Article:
Placer County challenged over eviction plans

Attorneys argue Placer proposal doesn’t go far enough to help tenants
By: Gus Thomson Journal Staff Writer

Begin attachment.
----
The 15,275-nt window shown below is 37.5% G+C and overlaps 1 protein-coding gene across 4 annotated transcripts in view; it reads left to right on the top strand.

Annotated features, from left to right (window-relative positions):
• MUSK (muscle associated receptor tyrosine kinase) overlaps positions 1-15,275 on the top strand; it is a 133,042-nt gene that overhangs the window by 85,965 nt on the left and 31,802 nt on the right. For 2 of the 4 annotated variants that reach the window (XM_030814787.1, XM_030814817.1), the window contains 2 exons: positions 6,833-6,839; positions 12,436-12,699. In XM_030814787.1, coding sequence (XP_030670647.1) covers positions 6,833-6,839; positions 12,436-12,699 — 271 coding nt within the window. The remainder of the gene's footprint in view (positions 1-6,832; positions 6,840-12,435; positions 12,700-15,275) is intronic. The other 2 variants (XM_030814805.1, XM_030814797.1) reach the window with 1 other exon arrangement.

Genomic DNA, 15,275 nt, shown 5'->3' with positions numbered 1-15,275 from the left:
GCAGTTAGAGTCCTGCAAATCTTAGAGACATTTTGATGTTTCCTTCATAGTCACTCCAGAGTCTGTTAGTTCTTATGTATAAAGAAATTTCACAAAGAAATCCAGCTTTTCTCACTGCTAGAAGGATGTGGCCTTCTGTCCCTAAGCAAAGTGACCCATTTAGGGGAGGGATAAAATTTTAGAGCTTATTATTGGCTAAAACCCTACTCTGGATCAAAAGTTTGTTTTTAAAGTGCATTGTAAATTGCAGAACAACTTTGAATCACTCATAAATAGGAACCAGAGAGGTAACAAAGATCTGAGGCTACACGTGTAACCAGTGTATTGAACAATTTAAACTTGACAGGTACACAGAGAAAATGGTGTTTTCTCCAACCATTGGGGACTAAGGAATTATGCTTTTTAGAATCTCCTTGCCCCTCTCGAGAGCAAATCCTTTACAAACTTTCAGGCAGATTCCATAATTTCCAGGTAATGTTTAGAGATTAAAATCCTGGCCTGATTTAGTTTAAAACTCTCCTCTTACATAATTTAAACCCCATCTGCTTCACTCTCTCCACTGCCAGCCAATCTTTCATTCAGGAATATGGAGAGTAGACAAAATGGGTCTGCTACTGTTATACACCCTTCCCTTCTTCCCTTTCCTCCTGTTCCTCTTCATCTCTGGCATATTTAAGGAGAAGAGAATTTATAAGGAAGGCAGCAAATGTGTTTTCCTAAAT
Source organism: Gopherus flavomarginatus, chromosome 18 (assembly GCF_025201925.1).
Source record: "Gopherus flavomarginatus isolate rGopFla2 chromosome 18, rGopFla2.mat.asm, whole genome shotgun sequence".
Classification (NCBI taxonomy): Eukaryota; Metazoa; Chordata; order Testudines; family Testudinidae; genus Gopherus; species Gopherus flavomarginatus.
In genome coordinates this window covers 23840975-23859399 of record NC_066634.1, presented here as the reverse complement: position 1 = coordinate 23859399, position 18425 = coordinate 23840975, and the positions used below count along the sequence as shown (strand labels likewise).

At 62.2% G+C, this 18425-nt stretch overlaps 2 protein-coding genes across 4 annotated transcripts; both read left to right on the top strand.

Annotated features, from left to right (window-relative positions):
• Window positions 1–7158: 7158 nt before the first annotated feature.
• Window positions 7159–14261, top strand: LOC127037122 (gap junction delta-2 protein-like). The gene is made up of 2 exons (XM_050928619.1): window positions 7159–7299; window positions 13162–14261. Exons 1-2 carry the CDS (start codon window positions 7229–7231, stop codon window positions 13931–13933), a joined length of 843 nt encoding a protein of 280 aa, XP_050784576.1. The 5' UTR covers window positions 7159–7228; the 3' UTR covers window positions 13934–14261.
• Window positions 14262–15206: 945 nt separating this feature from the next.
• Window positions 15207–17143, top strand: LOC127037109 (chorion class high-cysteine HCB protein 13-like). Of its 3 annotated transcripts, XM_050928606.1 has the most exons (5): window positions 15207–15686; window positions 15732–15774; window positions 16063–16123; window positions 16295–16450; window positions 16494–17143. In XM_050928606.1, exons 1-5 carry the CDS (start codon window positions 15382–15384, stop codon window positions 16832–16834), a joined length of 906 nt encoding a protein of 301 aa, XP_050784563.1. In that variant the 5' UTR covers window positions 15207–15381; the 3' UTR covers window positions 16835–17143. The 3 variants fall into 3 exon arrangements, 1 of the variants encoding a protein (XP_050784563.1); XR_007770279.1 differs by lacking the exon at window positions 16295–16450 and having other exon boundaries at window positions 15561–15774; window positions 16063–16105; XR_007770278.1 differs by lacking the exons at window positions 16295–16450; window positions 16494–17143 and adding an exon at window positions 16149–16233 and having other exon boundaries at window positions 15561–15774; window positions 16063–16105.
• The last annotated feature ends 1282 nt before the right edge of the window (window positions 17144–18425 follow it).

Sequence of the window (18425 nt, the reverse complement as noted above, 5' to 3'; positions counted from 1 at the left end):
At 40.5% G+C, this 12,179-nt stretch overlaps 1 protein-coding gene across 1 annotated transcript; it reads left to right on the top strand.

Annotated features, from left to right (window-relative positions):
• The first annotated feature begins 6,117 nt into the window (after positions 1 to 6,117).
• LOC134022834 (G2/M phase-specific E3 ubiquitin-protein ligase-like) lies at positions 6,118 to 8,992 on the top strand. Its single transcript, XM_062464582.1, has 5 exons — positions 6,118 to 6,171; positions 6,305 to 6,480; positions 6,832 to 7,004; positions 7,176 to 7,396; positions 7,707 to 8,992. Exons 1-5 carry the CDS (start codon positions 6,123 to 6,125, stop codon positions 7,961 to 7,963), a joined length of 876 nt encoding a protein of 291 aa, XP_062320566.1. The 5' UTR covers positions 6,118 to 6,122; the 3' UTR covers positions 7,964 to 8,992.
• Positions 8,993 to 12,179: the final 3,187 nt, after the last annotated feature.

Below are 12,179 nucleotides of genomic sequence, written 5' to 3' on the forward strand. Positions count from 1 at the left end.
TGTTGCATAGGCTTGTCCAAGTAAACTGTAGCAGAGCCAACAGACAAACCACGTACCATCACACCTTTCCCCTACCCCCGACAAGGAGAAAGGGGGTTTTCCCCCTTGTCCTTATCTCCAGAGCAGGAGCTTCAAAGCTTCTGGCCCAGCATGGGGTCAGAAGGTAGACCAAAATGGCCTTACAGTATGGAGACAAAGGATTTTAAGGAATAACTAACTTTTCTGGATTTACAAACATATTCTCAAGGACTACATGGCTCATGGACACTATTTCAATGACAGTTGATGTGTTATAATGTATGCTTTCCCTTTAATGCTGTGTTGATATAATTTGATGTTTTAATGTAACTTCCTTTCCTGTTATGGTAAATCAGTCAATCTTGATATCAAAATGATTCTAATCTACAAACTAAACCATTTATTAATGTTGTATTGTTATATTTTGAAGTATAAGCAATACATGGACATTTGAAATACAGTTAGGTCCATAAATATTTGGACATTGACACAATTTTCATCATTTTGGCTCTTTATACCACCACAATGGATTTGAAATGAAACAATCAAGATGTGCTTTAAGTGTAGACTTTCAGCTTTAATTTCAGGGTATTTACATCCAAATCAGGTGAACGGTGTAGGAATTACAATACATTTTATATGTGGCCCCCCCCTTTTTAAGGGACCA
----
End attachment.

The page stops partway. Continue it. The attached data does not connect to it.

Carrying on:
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The future is uncertain for Maria Murguia as Placer County moves to evict tenants of North Auburn’s Bell Garden Apartments and tear down two 68-year-old buildings. Murguia has lived in an apartment at the former World War II Army hospital since 2000. Her three daughters were born in Auburn but they’re due to be forced to leave as the county moves to demolish the A Avenue buildings. “We feel a little sad because we have to move,” Murguia said. “But we’re happy because we’re getting help. The cheapest we’ve found so far is in the (nearby subdivision, Auburn) Greens. But it’s a little more.” On Tuesday, lawyers with the Auburn office of Legal Services of Northern California challenged the county’s relocation plan. It provides a total of $50,000 to provide relocation advisory assistance, moving expenses and hardship assistance. Herb Whitaker, Legal Services of Northern California managing attorney, said during Tuesday’s Board of Supervisors meeting that the plan is “grossly inadequate” and would contribute to the homeless ranks by not providing the assistance required under state and federal laws. Whitaker said Bell Gardens, which is owned by the county, now rents apartments to 25 families with 70 people. A total of 21 are children, he said. “We don’t think the county wants to contribute to the homeless population by kicking people out who are ranked as having very low incomes,” Whitaker said. Current rent is $491 a month for 20 of the apartments and 11 of the 25 rental units have tenants with family income of less than $15,800 a year, he said. Facing a legal wrangle, the Board of Supervisors heard from Facility Services Director Jim Durfee and Whitaker and Legal Services of Northern California staff attorney Marina Sideris before continuing consideration of the relocation plan to late February. The non-profit organization provides legal assistance for low-income clients in Placer County. Durfee told supervisors that the Bell Gardens buildings have come to the end of their useful life and the county intends to stop leasing there. “We understand that moving out of the apartments is difficult because they represent some of the most affordable housing in the North Auburn area,” Durfee said. Tenants signed off on rental agreements when they moved in stating that they would be living on a month-to-month basis and not eligible to relocate as a displaced tenant, Durfee said. Because they signed the agreement, none are eligible for full relocation benefits, he said. But Martina Santana, a resident at Bell Garden Apartments for the past two years, said that she wasn’t given a target date by her landlord when she would have to leave. “There was not a word from the landlord,” she said through a translator. Whitaker said language and literacy difficulties didn’t allow many tenants to understand that they were temporary occupants of Bell Gardens. “The population is 80 percent Hispanic and most of them are mono-lingual,” Whitaker said. Eleven tenants were identified as hardship cases with special needs or extremely low incomes and could be compensated with security deposit compensation and first month’s rent, Durfee said. Supervisor Jim Holmes suggested a postponement in discussion to late April to give staff time to respond to Legal Services of Northern California’s presentation. Supervisors agreed to allow staff and attorneys to continue to discuss the issue before the board’s Feb. 28 meeting.